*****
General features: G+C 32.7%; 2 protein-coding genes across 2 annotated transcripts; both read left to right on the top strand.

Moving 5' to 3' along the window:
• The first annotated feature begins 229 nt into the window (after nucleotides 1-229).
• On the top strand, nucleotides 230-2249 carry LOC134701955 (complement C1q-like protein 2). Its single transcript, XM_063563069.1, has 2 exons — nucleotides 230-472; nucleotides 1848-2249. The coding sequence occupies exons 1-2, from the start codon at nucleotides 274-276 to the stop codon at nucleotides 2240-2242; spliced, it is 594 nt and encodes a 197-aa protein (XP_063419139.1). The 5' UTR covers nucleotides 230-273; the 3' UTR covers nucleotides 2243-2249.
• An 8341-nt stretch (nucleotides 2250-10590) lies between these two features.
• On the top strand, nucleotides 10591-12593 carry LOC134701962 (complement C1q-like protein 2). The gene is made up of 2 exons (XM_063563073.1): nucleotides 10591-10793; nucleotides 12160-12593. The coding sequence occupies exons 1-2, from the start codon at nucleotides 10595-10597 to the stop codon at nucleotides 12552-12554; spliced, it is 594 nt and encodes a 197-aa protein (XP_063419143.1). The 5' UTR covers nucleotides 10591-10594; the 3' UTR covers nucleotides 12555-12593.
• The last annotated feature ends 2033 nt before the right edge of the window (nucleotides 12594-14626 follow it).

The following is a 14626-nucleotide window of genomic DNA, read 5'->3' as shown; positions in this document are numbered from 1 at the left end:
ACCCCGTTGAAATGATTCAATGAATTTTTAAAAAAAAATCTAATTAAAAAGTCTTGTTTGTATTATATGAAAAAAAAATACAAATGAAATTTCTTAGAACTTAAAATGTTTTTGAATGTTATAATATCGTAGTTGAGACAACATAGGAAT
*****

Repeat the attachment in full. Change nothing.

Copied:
General features: G+C 32.7%; 2 protein-coding genes across 2 annotated transcripts; both read left to right on the top strand.

Moving 5' to 3' along the window:
• The first annotated feature begins 229 nt into the window (after nucleotides 1-229).
• On the top strand, nucleotides 230-2249 carry LOC134701955 (complement C1q-like protein 2). Its single transcript, XM_063563069.1, has 2 exons — nucleotides 230-472; nucleotides 1848-2249. The coding sequence occupies exons 1-2, from the start codon at nucleotides 274-276 to the stop codon at nucleotides 2240-2242; spliced, it is 594 nt and encodes a 197-aa protein (XP_063419139.1). The 5' UTR covers nucleotides 230-273; the 3' UTR covers nucleotides 2243-2249.
• An 8341-nt stretch (nucleotides 2250-10590) lies between these two features.
• On the top strand, nucleotides 10591-12593 carry LOC134701962 (complement C1q-like protein 2). The gene is made up of 2 exons (XM_063563073.1): nucleotides 10591-10793; nucleotides 12160-12593. The coding sequence occupies exons 1-2, from the start codon at nucleotides 10595-10597 to the stop codon at nucleotides 12552-12554; spliced, it is 594 nt and encodes a 197-aa protein (XP_063419143.1). The 5' UTR covers nucleotides 10591-10594; the 3' UTR covers nucleotides 12555-12593.
• The last annotated feature ends 2033 nt before the right edge of the window (nucleotides 12594-14626 follow it).

The following is a 14626-nucleotide window of genomic DNA, read 5'->3' as shown; positions in this document are numbered from 1 at the left end:
ACCCCGTTGAAATGATTCAATGAATTTTTAAAAAAAAATCTAATTAAAAAGTCTTGTTTGTATTATATGAAAAAAAAATACAAATGAAATTTCTTAGAACTTAAAATGTTTTTGAATGTTATAATATCGTAGTTGAGACAACATAGGAAT